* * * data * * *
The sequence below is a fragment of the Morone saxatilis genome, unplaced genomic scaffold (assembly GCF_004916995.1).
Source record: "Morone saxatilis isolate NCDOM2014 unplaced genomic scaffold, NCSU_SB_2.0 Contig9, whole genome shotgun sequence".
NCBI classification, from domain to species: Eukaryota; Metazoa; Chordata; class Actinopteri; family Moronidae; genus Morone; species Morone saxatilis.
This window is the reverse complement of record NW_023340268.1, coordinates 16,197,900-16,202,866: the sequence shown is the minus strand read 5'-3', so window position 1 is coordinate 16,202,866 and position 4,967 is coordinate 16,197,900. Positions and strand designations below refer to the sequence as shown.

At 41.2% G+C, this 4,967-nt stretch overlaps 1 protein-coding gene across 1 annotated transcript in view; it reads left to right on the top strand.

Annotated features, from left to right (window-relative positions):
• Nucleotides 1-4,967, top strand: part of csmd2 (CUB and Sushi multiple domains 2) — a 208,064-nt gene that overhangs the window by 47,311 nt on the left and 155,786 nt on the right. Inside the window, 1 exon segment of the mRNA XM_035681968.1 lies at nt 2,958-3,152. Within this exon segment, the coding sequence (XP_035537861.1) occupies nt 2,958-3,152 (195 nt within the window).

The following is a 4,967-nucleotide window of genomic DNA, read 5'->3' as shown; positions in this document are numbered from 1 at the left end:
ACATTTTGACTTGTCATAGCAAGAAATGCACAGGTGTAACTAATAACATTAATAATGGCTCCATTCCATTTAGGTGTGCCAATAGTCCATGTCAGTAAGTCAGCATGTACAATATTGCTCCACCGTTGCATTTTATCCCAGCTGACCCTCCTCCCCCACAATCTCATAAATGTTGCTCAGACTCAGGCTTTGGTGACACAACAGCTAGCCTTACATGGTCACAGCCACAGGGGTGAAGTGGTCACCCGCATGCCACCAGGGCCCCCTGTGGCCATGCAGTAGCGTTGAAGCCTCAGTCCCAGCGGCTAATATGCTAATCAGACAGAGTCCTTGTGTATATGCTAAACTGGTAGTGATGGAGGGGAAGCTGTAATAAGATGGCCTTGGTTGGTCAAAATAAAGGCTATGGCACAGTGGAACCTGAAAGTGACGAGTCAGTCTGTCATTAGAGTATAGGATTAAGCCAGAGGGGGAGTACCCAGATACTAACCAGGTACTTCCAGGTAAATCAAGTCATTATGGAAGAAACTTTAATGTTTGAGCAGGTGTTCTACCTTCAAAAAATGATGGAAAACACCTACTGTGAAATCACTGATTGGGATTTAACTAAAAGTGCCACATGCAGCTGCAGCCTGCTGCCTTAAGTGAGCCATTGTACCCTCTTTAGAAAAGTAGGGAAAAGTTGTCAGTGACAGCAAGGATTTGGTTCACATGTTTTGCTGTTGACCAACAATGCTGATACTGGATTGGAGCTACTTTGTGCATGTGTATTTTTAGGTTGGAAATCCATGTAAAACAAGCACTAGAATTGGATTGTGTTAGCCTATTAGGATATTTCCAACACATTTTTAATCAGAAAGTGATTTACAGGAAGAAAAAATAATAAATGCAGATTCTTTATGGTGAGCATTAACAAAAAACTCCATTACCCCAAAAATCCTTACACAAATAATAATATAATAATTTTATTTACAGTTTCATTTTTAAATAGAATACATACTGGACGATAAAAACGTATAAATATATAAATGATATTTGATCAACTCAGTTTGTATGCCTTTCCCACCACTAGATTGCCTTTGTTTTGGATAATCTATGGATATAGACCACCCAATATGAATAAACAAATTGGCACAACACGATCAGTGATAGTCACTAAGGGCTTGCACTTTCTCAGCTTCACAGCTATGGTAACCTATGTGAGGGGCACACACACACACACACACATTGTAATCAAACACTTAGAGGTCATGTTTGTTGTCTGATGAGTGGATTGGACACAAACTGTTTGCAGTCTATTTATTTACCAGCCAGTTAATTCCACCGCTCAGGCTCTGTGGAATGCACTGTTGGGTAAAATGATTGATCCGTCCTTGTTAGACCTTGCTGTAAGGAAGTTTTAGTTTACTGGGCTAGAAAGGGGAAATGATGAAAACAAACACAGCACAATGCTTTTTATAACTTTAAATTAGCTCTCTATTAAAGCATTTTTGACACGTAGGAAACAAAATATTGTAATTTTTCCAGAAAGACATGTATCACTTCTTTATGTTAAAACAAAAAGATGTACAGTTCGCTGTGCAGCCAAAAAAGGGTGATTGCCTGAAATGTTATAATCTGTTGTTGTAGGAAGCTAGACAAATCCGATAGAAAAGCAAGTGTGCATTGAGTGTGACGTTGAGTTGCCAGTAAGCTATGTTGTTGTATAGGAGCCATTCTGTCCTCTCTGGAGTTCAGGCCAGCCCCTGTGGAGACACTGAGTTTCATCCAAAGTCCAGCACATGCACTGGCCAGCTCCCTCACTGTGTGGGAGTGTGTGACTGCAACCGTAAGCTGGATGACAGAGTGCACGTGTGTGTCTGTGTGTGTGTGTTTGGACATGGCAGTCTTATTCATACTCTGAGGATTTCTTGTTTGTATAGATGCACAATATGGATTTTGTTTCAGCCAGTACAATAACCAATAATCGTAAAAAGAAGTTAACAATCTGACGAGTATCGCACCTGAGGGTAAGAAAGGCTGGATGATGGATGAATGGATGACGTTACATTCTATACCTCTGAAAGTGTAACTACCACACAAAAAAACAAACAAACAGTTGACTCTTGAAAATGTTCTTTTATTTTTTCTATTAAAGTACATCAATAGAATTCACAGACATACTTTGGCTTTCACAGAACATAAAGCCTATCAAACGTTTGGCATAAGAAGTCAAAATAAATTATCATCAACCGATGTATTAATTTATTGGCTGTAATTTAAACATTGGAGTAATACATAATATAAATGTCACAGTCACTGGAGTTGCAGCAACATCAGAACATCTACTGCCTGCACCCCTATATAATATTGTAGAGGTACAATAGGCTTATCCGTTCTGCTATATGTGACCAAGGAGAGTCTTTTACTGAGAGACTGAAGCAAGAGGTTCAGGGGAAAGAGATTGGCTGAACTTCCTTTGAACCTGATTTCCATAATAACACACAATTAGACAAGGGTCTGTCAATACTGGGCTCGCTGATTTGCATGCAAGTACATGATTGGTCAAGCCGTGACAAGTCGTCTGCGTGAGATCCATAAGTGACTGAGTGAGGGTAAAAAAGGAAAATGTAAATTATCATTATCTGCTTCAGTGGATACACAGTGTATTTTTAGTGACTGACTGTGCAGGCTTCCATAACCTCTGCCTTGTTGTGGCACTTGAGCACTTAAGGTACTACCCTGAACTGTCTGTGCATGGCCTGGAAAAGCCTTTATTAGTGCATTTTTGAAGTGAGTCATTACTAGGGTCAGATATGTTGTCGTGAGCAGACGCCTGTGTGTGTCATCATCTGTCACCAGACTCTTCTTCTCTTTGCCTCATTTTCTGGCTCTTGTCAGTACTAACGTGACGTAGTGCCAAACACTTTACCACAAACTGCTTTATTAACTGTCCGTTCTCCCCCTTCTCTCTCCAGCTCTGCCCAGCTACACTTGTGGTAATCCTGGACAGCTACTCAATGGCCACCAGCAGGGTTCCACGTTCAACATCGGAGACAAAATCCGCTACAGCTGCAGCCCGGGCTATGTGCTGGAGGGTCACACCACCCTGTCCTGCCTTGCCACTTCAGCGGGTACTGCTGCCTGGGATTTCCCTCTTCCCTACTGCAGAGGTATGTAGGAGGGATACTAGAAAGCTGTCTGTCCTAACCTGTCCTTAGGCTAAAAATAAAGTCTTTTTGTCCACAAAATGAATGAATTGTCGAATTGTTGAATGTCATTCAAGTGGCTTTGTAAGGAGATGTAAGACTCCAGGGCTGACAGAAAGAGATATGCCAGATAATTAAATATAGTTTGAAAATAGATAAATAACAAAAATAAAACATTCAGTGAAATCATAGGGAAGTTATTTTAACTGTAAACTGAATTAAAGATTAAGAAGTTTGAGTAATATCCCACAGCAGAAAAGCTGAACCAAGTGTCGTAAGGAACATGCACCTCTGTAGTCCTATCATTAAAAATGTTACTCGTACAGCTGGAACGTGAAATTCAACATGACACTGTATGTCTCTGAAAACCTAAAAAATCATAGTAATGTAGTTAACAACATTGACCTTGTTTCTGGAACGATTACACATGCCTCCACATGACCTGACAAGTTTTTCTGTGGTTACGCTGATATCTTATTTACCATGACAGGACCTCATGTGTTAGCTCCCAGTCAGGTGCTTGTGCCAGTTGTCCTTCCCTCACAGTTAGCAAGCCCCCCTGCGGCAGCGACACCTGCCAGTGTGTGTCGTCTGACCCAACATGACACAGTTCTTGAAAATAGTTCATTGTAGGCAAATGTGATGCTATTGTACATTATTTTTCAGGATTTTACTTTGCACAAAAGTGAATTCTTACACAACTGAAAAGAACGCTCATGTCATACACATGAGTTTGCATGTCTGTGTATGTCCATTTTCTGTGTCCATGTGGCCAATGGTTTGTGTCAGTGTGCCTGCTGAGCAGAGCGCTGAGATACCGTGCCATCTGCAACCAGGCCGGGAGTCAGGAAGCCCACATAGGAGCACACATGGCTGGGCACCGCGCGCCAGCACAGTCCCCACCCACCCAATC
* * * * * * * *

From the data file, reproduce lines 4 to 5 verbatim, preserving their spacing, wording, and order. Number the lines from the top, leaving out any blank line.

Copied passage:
This window is the reverse complement of record NW_023340268.1, coordinates 16,197,900-16,202,866: the sequence shown is the minus strand read 5'-3', so window position 1 is coordinate 16,202,866 and position 4,967 is coordinate 16,197,900. Positions and strand designations below refer to the sequence as shown.

At 41.2% G+C, this 4,967-nt stretch overlaps 1 protein-coding gene across 1 annotated transcript in view; it reads left to right on the top strand.